Longtime physicians at the Maryland Shock Trauma Center, one of the nation's premier hospitals for accident victims, say they will resign en masse if proposals giving the affiliated University of Maryland Hospital a greater role in its operations are adopted.
"This place is widely regarded as the model for trauma care in the United States," said Dr. Howard Belzberg, a Shock Trauma internist who is one of many doctors who predict wide-scale defections if their independence is compromised. "It's a unique and delicate thing. If the system should be broken apart, there would be no longer any reason for us to remain here."
Top officials with the University of Maryland Medical System (UMMS), the umbrella corporation that includes Shock Trauma and University Hospital, acknowledged that the issue has aroused intense emotions based on long-standing rivalries between the two institutions.
"You know there's a fair amount of conflict, ego, jealousy," said Dr. Morton I. Rapoport, president and chief executive of the medical system. "But we're trying to stabilize it, resolve it."
Dr. Rapoport said the trauma doctors' worst fears -- outright absorption of Shock Trauma into the hospital and medical school -- are unfounded. While refusing to discuss proposals now on the table, Dr. Rapoport and other top officials said they amounted to subtle changes that would do little to alter the face of either institution or compromise the ability of the Shock Trauma staff to set its own direction.
Doctors at Shock Trauma, however, insisted angrily that the hospital has wanted greater control over Shock Trauma for many years -- in part to enhance its own prestige, which has suffered through much high-profile turmoil in its department of surgery.
"We don't need the department of surgery," said Dr. Philip Militello, Shock Trauma's clinical director. "It's a game. They're hurting bad." Said another doctor: "You don't think that Iraq invaded Kuwait to help Kuwait, do you?"
They said proposals that, for instance, would give department chairmen at University Hospital a greater role in the hiring of new trauma doctors would tarnish Shock Trauma's reputation, inject a greater emphasis on research at the expense of patient care and make it difficult to recruit top-flight physicians.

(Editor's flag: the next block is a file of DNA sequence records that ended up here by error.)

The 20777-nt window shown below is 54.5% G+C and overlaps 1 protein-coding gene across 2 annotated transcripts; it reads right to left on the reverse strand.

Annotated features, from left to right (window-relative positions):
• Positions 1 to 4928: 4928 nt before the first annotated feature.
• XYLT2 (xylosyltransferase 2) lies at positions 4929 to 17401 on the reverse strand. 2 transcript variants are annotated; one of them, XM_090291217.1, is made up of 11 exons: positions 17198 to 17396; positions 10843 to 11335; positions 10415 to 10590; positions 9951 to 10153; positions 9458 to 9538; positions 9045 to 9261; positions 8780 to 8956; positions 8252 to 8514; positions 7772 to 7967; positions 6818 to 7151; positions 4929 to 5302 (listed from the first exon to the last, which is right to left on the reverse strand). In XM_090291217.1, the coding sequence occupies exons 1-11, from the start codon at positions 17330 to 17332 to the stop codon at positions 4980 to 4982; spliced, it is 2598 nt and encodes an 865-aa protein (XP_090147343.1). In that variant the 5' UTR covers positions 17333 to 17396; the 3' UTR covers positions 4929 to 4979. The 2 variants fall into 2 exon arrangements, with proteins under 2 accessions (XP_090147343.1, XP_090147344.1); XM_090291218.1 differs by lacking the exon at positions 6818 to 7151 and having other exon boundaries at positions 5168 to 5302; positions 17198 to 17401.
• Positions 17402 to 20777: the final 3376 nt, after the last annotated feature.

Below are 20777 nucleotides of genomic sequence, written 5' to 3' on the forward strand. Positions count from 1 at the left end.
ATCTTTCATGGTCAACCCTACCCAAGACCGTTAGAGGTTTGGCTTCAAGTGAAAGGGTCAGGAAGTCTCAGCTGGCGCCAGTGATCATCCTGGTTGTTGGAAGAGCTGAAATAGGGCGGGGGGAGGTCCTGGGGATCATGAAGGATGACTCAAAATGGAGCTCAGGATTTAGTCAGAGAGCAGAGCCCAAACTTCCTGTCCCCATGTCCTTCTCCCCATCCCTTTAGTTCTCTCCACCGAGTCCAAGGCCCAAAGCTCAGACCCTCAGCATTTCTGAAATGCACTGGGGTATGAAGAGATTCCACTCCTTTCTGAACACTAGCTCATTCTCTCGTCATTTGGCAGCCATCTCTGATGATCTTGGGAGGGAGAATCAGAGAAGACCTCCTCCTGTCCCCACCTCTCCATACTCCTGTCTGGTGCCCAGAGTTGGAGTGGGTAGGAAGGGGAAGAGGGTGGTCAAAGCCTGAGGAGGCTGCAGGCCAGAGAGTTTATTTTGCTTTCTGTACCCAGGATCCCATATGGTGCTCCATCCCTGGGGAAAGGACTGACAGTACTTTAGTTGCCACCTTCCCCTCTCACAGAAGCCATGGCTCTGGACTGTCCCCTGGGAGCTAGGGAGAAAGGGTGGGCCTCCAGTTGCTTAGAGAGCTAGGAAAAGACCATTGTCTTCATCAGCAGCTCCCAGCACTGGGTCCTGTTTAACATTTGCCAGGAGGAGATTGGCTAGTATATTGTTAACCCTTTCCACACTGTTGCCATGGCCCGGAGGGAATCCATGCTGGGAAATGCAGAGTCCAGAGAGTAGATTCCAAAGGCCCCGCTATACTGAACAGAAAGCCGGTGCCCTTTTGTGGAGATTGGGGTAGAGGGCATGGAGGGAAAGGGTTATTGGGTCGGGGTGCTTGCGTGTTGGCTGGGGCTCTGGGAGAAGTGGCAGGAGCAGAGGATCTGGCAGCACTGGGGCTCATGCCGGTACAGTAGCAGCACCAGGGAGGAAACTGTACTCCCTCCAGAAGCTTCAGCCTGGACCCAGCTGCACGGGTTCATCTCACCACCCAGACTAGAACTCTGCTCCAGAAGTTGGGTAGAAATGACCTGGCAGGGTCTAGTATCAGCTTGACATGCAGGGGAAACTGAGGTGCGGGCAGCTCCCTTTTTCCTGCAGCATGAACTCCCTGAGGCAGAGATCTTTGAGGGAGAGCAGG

"There's an attempt here to pull us down to the lowest common denominator, to pay back past grudges," said Dr. John H. Siegel, chairman of surgery at Shock Trauma.
Negotiations over the delicate relationship between Shock Trauma and University Hospital have been in progress for months.
In April, the Board of Regents designated one of its own -- attorney Richard Berndt -- to negotiate an arrangement between the Maryland Institute for Emergency Medical Services Systems (MIEMSS), the University of Maryland at Baltimore and the University of Maryland Medical System.
All three have a stake in Shock Trauma: MIEMSS is the statewide network for trauma care that runs Shock Trauma. The University of Maryland at Baltimore includes the medical school, whose department chairmen must award a faculty position to anyone wishing to practice at Shock Trauma. And the medical system is the larger corporation consisting largely of the hospital, a cancer center and Shock Trauma.
The need to clarify relationships within the corporation grew out of the retirement last year of Dr. R Adams Cowley, the strong-willed founder and guiding spirit of Shock Trauma. By force of will, Dr. Cowley gave Shock Trauma an independence rarely seen within a university medical system.
His departure left a power vacuum recognized by Dr. Rapoport, other top medical system officials and the trauma doctors.
Ironically, many of the same trauma doctors who now miss Dr. Cowley's powerful presence were instrumental in forcing his resignation, saying at the time that he had grown old and prone to administrative mistakes.
Tensions between Shock Trauma and the hospital's department of surgery have long simmered.
Dr. Anthony Imbembo, chief of surgery at University Hospital, recently charged in a position paper that the trauma doctors have fine reputations for patient care but "borderline" reputations in academic circles.
At one point, Dr. Imbembo proposed that the MIEMSS director -- currently Dr. James P. G. Flynn -- become second-in-command within his own department of surgery. The proposal is not under serious discussion, top officials have said.
Angry trauma doctors cited a long list of published articles as evidence of their academic credentials. They insisted their primary mission -- patient care -- would suffer if they were held to the publish-or-perish demands of academic medicine.
And they said their program could only suffer if brought closer to the department of surgery, which has experienced brisk turnover, a sluggish heart-transplant service and the "probationary accreditation" of its program to train orthopedic surgeons.
Mr. Berndt has issued a series of proposals and appears close to making a final recommendation. The latest would, among other things, give the medical school a role in recruiting new physicians for Shock Trauma.
The concept rankled trauma physicians who believed it would result in hiring doctors known more for their academic prowess than clinical abilities.
Not everyone agreed that Shock Trauma's success depended so strongly on independence.
Dr. Alexander Keuhl, a Cornell University physician who held a top position with MIEMSS between 1979 and 1981, said Shock Trauma has passed the point where its quality depends on independence.
"A closer linkage of trauma to the medical school couldn't help but make the medical school stronger," he added. "At this point, I don't think patient care would suffer."